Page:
To: Tim Walberg, Congressman, 7th District, Michigan
Dear Congressman Walberg,
As you are aware, we know each other.
You are my congressman; we live in the same county, eat in the same restaurants, shop in the same stores and know the same friends. I have enjoyed having you among the members of the audience in the orchestra where I serve as Music Director. You’ve attended symphony fund raising events. I know your wife, and I like her. I know and admire people who supported you in your effort to get re-elected. One family, whom I dearly love, even traveled to your swearing-in ceremony.
We are not enemies, but I cannot remain silent on your recent action.
Most probably we don’t share the same views on a number of subjects, but I’ve always thought, and I continue to think, that the primary challenge of being human is to hold to your values while not serving up disrespect to those who don’t share them. Most probably you think something similar.
And so, while my letter might seem like an attack, it is not. Instead it is a letter of the strongest possible disagreement. I doubt this letter will affect your thinking. Rather, most probably it will mean that people whom I love will become silent toward me. That is the price I pay for telling you my perception of the truth.
But I can’t be silent, because I believe you are wrong, and your thinking can potentially impact the whole country.
You have proposed that the National Endowment for the Arts be drastically cut. Your proposal is intended to be a part of a larger effort to slash the size of the Federal government. This comes in context of an election that brought great gains to the Republican Party. You benefited from that wave of voter discontent, and I believe you are responding to it. Showing in a tangible way that you think government is too large will surely play well to an electorate that is rattled by an economy that continues to deteriorate.
You lost your seat once, and I am sure you don’t want to lose it again. You’ve chosen the NEA as a reasonable target. It is probably not the most important federal agency to this district, and yet, that agency has served us locally. Last year, the orchestra here received $10,000 from the NEA in support of a concert that concluded a two-year composer-in-residence project that resulted in five world premieres.That same music will soon be recorded by the London Symphony Orchestra. That project couldn’t have happened without funding from a variety of sources, and the National Endowment for the Arts was one of them.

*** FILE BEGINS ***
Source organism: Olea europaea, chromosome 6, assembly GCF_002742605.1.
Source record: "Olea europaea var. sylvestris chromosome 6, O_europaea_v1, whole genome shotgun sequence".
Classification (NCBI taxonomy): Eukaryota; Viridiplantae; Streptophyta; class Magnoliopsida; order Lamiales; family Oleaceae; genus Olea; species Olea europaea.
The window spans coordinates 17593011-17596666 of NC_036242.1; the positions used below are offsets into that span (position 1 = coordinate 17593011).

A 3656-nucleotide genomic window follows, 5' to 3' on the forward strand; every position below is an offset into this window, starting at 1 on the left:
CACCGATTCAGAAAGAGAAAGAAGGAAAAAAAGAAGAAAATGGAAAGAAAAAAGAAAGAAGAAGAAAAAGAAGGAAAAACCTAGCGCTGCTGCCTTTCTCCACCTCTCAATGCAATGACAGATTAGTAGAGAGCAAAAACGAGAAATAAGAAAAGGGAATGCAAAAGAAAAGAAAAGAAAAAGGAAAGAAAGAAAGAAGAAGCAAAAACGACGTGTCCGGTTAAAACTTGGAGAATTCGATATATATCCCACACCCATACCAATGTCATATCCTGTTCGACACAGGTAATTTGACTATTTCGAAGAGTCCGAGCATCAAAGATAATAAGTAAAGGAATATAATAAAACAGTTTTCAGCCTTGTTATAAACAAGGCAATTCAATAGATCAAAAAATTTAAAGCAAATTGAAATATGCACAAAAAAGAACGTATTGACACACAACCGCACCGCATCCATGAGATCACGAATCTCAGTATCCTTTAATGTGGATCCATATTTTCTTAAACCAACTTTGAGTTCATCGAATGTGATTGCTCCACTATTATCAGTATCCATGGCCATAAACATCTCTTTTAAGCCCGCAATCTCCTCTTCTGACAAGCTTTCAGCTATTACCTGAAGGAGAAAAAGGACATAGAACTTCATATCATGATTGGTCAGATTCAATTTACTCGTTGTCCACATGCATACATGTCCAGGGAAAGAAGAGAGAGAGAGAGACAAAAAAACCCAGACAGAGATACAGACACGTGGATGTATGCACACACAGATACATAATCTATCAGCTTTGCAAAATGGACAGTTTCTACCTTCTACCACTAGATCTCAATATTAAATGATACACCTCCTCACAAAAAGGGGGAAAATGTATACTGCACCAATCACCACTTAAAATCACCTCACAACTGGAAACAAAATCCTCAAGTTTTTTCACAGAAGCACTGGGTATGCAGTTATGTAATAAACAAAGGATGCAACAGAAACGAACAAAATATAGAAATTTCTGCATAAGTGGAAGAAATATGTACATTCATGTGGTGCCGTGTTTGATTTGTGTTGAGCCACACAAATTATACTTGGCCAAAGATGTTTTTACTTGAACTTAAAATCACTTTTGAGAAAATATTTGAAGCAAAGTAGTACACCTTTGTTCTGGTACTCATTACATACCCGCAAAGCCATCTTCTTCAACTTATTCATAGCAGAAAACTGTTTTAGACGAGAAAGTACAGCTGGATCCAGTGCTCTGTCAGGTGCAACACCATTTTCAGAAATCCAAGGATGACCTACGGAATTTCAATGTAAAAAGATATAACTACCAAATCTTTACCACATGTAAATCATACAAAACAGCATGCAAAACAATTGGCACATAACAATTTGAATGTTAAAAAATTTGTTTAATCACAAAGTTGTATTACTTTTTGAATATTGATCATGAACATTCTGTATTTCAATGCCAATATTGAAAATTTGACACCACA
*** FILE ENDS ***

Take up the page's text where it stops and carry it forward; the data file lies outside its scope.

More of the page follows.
But, in truth that is not the reason to write this letter. I could not argue that the whole country should be taxed just so that our little county could benefit. Because, to do so would not adequately value what the NEA does.
The NATIONAL Endowment for the Arts is about all of us. It takes a very small token from each person and rewards the whole country with a wealth of art. It encourages small places throughout the United States, places like Lenawee County – your county – to raise their sites toward greater things. It changes the landscape of the nation in its appreciation for beauty and meaning. It is a statement of community rather than of individualism. It is a benefit to the whole.
The National Endowment for the Arts is one of the best-run agencies of the federal government. I have sat on NEA granting committees in the past and was so impressed with the professionalism of the staff, the disciplined thinking in the deliberation process, and the strict following of guidelines leading to the awarding of the grants. I was genuinely proud to serve in its behalf. I felt I had done something truly good for this country, and I left with a new appreciation of what it means to be awarded a grant by the whole nation through the agency of the National Endowment for the Arts.
I agree with you that the deficit has grown. It worries me too. There are things in this government I would choose to cut, but the NEA isn’t one of them. Cutting the NEA is a statement of values, and, in my opinion, you’re simply wrong on this issue.
I honestly don’t know how you can sit in a concert hall full of people of such diverse backgrounds and not understand the value of the arts to a community as a whole. I can’t grasp that you could not see that the entire nation is just like this county, and that it NEEDS the joy that the arts bring to all of us. Those arts have collective value. They are worthy of a very small portion of national expenditures. I’m disappointed in you, Tim.
I am sad to say that your proposal to double the proposed amount of money to be cut from the NEA in this budget is a colossal failure of vision. It does damage to all of us, and you do not represent my views as a citizen of this county, state and nation.
John Thomas Dodson